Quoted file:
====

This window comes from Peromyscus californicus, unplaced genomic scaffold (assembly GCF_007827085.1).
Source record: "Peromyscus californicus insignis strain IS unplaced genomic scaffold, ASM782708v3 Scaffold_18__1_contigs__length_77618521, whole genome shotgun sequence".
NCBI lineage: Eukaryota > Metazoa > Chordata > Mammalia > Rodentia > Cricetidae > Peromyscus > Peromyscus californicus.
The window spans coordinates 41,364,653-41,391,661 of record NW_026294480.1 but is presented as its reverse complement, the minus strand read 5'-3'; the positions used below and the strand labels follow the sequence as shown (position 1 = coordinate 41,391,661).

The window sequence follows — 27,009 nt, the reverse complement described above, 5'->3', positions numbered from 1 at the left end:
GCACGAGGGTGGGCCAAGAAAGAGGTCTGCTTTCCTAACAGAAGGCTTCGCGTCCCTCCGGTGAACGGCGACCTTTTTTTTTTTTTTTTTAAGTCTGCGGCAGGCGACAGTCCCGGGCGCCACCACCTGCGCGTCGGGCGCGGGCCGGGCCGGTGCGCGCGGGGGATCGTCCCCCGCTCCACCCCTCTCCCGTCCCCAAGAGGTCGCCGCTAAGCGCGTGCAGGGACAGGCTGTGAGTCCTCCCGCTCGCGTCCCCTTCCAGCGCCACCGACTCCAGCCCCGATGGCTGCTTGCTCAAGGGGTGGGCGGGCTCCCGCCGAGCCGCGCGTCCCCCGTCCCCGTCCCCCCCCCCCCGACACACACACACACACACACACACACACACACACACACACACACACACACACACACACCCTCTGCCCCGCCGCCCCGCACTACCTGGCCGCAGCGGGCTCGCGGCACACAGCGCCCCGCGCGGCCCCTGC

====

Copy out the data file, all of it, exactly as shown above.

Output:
This window comes from Peromyscus californicus, unplaced genomic scaffold (assembly GCF_007827085.1).
Source record: "Peromyscus californicus insignis strain IS unplaced genomic scaffold, ASM782708v3 Scaffold_18__1_contigs__length_77618521, whole genome shotgun sequence".
NCBI lineage: Eukaryota > Metazoa > Chordata > Mammalia > Rodentia > Cricetidae > Peromyscus > Peromyscus californicus.
The window spans coordinates 41,364,653-41,391,661 of record NW_026294480.1 but is presented as its reverse complement, the minus strand read 5'-3'; the positions used below and the strand labels follow the sequence as shown (position 1 = coordinate 41,391,661).

The window sequence follows — 27,009 nt, the reverse complement described above, 5'->3', positions numbered from 1 at the left end:
GCACGAGGGTGGGCCAAGAAAGAGGTCTGCTTTCCTAACAGAAGGCTTCGCGTCCCTCCGGTGAACGGCGACCTTTTTTTTTTTTTTTTTAAGTCTGCGGCAGGCGACAGTCCCGGGCGCCACCACCTGCGCGTCGGGCGCGGGCCGGGCCGGTGCGCGCGGGGGATCGTCCCCCGCTCCACCCCTCTCCCGTCCCCAAGAGGTCGCCGCTAAGCGCGTGCAGGGACAGGCTGTGAGTCCTCCCGCTCGCGTCCCCTTCCAGCGCCACCGACTCCAGCCCCGATGGCTGCTTGCTCAAGGGGTGGGCGGGCTCCCGCCGAGCCGCGCGTCCCCCGTCCCCGTCCCCCCCCCCCCGACACACACACACACACACACACACACACACACACACACACACACACACACACACACACCCTCTGCCCCGCCGCCCCGCACTACCTGGCCGCAGCGGGCTCGCGGCACACAGCGCCCCGCGCGGCCCCTGC